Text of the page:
Deductibility of Contributions From Gaming Proceeds as Section 162 Business Expenses for Calculation of Unrelated Business Taxable Income by an Exempt Organization


An exempt organization may deduct from its unrelated business taxable income the contributions and expenditures made from gaming proceeds as ordinary and necessary business expenses under section 162, if the organization was required to donate those proceeds to charity in order to retain its gaming license.

IRC Section and Treas. Regulation:

IRC Section 162 allows a deduction for all ordinary and necessary expenses paid or incurred during the taxable year in carrying on a trade or business.

IRC Section 170 allows a deduction for any charitable contribution or gift paid in the taxable year.

IRC Section 511 imposes a tax on the unrelated business income of exempt  organizations.

IRC Section 512(a) defines the term “unrelated business taxable income” as the gross income derived by an organization from any unrelated trade or business regularly carried on by it, less the allowable deductions which are directly connected with the carrying on of such trade or business.

IRC Section 512(b)(10) permits organizations subject to the section 511 tax the deduction allowed by section 170 but not to exceed 10% of the unrelated business taxable income computed without the benefit of this paragraph.

Resources (Court Cases, Chief Counsel Advice, Revenue Rulings, Internal Resources):

South End Italian Independent Club, Inc. v. Commissioner, 87 T.C. 168 (1986)  The court held that a Section 501(c)(7) tax-exempt social club’s charitable donations from bingo proceeds were fully deductible as section 162 ordinary and necessary business expenses in determining UBTI. Because state law required that gaming profits be used for charitable, religious or educational purposes, and the organization’s gaming license could be revoked if it violated the donation requirement, the court concluded that the organization was under a legal obligation to make the donations. Therefore, the donations were not charitable contributions under section 170, because they were involuntary expenditures made to obtain a quid pro quo. Instead, they were properly characterized as ordinary and necessary business expenses under Section 162 that are fully deductible under section 512(a)(3)(A).

Women of the Motion Picture Industry, et al. v. Commissioner, T.C. Memo 1997-518 The court held that the transfer of funds from an exempt organization’s segregated bingo account to its general account is not an ordinary and necessary business expense described in Section 162 until the funds are disbursed by the organization for a charitable purpose.Referencing South End Italian Independent Club, the court also held that charitable payments in excess of the minimum amount required by state law were deductible business expenses within the meaning of Section 162, because state law also provided that the organization risked losing its license if any part of its net bingo proceeds was used for other than charitable purposes.

IRM provides guidance related to “Deduction of ‘Lawful Purpose Expenditures’ and Similar Amounts,” and refers to Section 162 expenditures as amounts required under state law to be committed to so-called lawful purposes in order for the organization to retain its state gaming license.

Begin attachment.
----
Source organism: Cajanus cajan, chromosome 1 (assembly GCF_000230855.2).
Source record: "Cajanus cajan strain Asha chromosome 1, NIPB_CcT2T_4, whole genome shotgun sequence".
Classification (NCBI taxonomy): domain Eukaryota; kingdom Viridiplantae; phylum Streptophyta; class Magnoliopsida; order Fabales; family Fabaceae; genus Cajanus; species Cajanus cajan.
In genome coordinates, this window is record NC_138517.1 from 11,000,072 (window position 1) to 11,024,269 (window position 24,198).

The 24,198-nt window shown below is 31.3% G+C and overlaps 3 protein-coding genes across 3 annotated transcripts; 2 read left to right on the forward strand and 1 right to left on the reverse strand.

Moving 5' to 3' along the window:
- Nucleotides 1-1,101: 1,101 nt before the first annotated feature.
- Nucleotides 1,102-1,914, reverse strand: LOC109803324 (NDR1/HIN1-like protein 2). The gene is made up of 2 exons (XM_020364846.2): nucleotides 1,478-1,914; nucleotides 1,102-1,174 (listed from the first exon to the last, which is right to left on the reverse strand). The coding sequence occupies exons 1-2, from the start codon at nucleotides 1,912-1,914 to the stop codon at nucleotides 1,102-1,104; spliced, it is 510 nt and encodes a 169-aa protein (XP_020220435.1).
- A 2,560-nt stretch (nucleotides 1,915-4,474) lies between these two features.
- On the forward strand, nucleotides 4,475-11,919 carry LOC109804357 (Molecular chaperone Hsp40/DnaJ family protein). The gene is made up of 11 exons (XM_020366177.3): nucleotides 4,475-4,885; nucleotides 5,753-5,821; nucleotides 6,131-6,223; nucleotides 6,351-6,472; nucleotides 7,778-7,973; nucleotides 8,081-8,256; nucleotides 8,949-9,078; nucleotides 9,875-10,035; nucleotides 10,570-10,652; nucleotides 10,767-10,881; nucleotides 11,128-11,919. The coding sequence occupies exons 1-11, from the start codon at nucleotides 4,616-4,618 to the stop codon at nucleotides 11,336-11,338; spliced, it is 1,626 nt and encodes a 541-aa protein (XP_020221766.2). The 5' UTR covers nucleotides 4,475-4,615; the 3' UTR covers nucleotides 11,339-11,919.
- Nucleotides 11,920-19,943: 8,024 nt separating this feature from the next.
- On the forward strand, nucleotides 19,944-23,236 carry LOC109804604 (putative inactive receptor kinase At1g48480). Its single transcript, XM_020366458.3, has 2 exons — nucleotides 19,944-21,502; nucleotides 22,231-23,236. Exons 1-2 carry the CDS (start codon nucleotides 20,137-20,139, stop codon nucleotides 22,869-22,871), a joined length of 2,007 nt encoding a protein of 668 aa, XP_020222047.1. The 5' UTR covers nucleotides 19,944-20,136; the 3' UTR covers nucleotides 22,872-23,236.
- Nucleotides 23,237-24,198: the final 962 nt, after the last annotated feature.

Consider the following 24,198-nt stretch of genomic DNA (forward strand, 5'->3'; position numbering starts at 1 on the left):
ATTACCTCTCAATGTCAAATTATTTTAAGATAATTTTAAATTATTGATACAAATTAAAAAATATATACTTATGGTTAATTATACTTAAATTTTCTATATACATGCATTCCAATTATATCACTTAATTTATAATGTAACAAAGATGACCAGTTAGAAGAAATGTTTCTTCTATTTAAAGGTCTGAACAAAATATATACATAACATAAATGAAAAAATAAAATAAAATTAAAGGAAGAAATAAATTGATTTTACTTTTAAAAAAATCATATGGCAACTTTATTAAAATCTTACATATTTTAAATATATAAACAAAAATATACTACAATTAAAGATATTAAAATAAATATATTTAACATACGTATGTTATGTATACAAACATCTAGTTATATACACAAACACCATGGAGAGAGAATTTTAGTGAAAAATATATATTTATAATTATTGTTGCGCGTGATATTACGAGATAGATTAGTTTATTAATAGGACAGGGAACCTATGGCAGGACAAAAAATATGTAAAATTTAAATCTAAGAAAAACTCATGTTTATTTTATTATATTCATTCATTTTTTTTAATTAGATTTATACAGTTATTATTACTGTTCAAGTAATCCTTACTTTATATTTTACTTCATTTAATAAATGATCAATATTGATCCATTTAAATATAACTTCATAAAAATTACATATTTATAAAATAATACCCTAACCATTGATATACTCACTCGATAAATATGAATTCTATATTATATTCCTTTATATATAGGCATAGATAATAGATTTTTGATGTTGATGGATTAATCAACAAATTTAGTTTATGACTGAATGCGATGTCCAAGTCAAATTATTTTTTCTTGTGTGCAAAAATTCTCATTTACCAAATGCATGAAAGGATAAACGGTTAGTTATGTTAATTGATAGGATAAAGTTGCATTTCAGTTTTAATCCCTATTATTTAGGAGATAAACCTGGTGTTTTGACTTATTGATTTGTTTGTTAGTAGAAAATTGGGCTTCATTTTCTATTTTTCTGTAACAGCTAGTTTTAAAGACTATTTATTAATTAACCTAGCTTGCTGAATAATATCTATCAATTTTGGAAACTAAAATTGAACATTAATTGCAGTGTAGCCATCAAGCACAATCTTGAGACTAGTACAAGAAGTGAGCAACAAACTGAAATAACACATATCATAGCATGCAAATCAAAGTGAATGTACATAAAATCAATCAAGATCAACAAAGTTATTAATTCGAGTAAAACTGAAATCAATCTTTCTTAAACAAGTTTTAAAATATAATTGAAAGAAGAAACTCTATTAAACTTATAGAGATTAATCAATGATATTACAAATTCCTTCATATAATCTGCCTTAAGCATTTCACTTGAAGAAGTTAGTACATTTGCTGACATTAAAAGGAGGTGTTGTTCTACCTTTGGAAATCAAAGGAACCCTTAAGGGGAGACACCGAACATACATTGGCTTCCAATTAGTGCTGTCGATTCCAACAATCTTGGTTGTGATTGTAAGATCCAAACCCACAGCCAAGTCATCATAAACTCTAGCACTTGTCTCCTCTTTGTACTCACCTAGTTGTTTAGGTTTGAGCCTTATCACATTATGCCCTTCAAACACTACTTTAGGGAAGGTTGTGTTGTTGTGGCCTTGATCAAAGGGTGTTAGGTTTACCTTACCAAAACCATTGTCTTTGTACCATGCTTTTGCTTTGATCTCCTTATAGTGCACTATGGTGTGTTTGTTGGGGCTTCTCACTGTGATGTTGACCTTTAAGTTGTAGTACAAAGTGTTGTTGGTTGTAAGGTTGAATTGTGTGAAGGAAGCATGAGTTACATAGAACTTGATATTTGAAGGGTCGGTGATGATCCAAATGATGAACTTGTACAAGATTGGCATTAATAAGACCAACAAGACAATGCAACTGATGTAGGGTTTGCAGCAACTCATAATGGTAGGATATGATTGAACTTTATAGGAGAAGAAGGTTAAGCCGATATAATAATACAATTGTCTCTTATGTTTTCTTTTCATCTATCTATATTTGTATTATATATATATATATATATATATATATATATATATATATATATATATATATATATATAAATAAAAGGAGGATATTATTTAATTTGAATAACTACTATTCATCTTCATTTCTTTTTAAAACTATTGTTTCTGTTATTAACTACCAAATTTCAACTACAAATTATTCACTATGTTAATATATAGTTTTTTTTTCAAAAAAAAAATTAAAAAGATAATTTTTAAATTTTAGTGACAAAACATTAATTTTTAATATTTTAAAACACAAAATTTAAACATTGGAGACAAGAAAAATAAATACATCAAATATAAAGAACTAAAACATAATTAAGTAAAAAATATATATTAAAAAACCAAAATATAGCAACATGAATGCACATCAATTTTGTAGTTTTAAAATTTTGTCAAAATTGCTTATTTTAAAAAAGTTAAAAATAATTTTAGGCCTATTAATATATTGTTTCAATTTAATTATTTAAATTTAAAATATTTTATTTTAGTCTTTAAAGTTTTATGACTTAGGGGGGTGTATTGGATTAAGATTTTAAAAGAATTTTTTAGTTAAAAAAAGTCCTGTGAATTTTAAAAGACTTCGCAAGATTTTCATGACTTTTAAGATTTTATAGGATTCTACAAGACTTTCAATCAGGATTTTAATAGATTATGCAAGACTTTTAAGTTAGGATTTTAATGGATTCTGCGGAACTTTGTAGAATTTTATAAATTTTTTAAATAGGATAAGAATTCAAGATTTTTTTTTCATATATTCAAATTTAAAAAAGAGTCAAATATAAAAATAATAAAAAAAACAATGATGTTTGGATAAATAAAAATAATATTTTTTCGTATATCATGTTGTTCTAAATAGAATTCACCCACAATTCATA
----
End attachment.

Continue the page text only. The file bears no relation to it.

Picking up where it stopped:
Charitable contribution deductions from UBI allowable under Section 170 are generally limited to 10% of unrelated business taxable income by Section 512(b)(10). However, if charitable expenditures qualify as an ordinary and necessary business expense under Section 162, the expenditures are fully deductible under Section 512(a).

For example, if a tax exempt organization would lose its gaming license by not making charitable donations or not using proceeds for expenditures required by state law, those charitable distributions are considered a cost of maintaining a license. Therefore, such donations are considered ordinary and necessary expenses in operating a trade or business and are  deductible in full under Section 162. See South End Italian Independent Club, Inc. Whether or not proceeds from gaming are used for exempt purpose expenditures, and therefore qualify as ordinary and necessary business expenses under Section 162, is determined by state law. Questions about the legal interpretation of a specific state statute should be referred to Counsel.

The mere transfer of funds from a gaming account to a general account does not constitute a “lawful purpose expenditure” that is fully deductible under Sections 162 and 512(a), until the funds are actually spent for exempt purposes. See Women of the Motion Picture Industry.

Issue Indicators or Audit Tips:

Issue Indicators

  1. Income from gaming reported on Form 990 or discovered during examination of the organization.
  2. Expenses reported on Form 990-T for gaming licenses and/or prizes.
  3. Charitable contributions reported on Form 990-T in excess of 10% of the reported Unrelated Business Income.
  4. Gaming advertised in publications or at facility.
  5. Evidence of gaming equipment found during tour of facility.
  6. Unrelated Business Income reported from gaming with minimal or no reported Unrelated Business Taxable Income.

Audit Tips

  1. Determine the state agency charged with enforcement over charitable gaming activities.
  2. Obtain a copy of the state’s (or local jurisdiction’s) laws and regulations related to charitable gaming activities and licensure.
  3. Obtain a copy of the organization’s charitable gaming license.
  4. Review the financial information reported on the organization’s application for a gaming license.